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The average college graduate from the class of 2012 left school owing $29,400 in student loan debt, according to the Institute for College Access and Success. And almost 12 percent of borrowers are 90 days or more behind on loan repayments, the Federal Reserve Bank of New York reports. This debt burden has delayed home ownership for many graduates, with Harvard’s State of the Nation’s Housing study finding that home ownership is down 8 percent for Americans between 25 and 34. If you’re in school or about to graduate, the best way to improve your financial outlook is to develop a strategy for paying off your student loan debt as soon as possible.
Minimize Your Debt
When tackling student loan debt, your first line of defense is preemption. EducationPlanner.org outlines strategies for minimizing your college debt, including earning credits while still in high school, taking general courses at a less expensive community college before transferring to your four-year school, and thoroughly exploring all financial aid options. FinAid.org provides a comprehensive online guide to all forms of financial aid, including scholarships and grants that don’t have to be paid back.
Develop a Smart Debt Repayment Strategy
Avoid common repayment mistakes, so you don’t end up paying more than you need to. For instance, if you have several loans with different interest rates and you set up a standard payment plan using automatic debit, you could unintentionally end up paying more interest than necessary. Instead, use a targeted plan that pays off your high-interest loans first. Similarly, if you receive regular payments from a structured settlement, consider selling your future payments to a company like J.G. Wentworth; you could then take the lump sum of cash and put it toward your highest-interest debt first.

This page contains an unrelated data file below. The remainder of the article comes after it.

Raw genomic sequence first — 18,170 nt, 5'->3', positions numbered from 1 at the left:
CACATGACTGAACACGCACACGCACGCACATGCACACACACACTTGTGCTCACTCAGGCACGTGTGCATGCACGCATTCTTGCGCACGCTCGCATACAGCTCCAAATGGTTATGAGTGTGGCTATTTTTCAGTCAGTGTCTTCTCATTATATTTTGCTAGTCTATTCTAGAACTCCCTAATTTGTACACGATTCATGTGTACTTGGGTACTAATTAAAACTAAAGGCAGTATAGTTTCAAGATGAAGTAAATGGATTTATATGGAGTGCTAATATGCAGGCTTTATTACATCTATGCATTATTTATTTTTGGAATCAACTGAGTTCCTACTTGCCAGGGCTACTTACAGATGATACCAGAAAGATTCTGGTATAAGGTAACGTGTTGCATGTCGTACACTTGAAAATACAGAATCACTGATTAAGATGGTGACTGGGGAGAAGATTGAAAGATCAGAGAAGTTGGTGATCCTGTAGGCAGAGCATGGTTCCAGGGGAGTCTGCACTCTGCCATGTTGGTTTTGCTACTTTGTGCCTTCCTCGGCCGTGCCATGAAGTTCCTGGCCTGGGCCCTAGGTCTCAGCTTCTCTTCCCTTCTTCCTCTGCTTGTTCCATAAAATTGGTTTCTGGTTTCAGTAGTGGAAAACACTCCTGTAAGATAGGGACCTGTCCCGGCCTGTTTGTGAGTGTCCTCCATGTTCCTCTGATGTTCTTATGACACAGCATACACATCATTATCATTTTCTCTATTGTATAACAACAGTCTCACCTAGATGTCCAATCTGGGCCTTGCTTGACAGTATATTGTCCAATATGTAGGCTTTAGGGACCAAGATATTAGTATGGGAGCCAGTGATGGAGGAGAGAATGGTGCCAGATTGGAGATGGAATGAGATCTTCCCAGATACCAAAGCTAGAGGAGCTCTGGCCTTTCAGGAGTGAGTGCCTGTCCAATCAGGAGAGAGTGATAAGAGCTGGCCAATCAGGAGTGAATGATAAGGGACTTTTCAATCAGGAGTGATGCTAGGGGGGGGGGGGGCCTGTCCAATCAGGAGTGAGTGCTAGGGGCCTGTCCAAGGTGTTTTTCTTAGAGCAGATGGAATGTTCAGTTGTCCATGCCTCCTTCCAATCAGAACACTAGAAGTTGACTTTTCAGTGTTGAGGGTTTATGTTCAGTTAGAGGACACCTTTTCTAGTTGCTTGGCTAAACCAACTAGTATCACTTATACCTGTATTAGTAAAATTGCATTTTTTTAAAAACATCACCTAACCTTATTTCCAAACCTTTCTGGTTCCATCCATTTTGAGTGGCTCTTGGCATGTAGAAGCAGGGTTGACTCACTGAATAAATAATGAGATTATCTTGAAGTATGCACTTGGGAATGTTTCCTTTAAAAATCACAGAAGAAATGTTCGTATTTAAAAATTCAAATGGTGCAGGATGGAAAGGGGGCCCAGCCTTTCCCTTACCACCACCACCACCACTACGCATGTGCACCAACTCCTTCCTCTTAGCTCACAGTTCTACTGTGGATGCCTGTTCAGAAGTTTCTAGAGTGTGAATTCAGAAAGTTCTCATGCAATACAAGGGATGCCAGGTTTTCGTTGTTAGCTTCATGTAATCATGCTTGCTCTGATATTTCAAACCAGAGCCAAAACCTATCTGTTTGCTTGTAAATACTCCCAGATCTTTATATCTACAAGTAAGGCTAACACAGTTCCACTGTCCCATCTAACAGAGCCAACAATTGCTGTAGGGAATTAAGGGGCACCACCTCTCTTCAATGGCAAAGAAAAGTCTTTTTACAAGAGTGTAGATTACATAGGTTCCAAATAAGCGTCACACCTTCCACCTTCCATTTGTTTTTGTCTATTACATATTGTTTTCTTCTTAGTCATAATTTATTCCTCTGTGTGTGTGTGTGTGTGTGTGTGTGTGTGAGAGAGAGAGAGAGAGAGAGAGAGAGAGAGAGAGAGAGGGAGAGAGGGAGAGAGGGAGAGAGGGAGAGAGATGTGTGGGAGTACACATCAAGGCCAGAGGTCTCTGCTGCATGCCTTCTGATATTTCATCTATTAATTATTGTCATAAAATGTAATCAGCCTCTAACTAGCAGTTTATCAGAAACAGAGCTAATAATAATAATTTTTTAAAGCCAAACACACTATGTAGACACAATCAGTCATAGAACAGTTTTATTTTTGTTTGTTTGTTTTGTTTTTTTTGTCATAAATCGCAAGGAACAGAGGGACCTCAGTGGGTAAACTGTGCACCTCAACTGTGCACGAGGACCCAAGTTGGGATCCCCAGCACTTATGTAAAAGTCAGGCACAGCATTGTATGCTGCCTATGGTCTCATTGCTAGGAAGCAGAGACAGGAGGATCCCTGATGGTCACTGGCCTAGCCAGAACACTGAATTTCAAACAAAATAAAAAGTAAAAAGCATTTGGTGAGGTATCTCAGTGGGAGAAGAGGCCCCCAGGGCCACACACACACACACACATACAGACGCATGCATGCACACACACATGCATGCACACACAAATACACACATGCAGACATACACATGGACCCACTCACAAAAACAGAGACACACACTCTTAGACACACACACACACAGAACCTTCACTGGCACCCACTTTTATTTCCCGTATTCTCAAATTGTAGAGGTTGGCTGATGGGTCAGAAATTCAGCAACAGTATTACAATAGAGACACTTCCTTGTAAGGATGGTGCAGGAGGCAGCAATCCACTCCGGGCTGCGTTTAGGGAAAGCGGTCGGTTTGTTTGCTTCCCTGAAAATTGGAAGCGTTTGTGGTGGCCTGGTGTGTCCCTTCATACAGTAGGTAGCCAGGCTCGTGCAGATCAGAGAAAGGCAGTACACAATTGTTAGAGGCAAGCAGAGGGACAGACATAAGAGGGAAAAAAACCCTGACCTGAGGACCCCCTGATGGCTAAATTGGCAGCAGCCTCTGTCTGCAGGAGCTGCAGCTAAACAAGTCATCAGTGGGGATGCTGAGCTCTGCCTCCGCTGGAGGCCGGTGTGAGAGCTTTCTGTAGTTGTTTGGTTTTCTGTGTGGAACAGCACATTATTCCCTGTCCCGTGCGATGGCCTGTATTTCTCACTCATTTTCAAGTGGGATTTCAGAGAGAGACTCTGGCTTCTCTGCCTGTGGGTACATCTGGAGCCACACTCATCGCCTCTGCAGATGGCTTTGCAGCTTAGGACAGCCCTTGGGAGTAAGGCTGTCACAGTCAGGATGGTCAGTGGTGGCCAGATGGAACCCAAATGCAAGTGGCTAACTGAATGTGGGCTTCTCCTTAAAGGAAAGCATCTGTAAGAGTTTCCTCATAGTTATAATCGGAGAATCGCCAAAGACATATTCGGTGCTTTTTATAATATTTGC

The Department of Education’s Federal Student Aid site provides an online guide to assist you with organizing your repayment plan. Use the various repayment strategies wisely (especially forbearance, as your loan accrues interest even while you’re not making payments), and make sure your tax returns are optimized for student loan debt. An experienced student loan or financial advisor can help you navigate these issues.
Save Before You Graduate
One way to repay your debts faster is for you or your family to start a savings fund before you graduate. Bankrate provides an online guide to 529 plans and Coverdell Education Savings Accounts, two of the most popular tax-advantaged savings vehicles. Using savings plans can affect your financial aid eligibility, so be sure to research this potential impact before selecting a plan.
Get Assistance After Graduation
Help repaying your loans may also be available after graduation. Income-driven repayment plans that adjust your payments to your income, such as Income-Based Repayment, are available to those meeting financial hardship and other eligibility requirements. The Public Service Loan Forgiveness Program can also assist with repayment for those taking jobs in certain areas such as government, family and child services, and nonprofit teaching and nursing.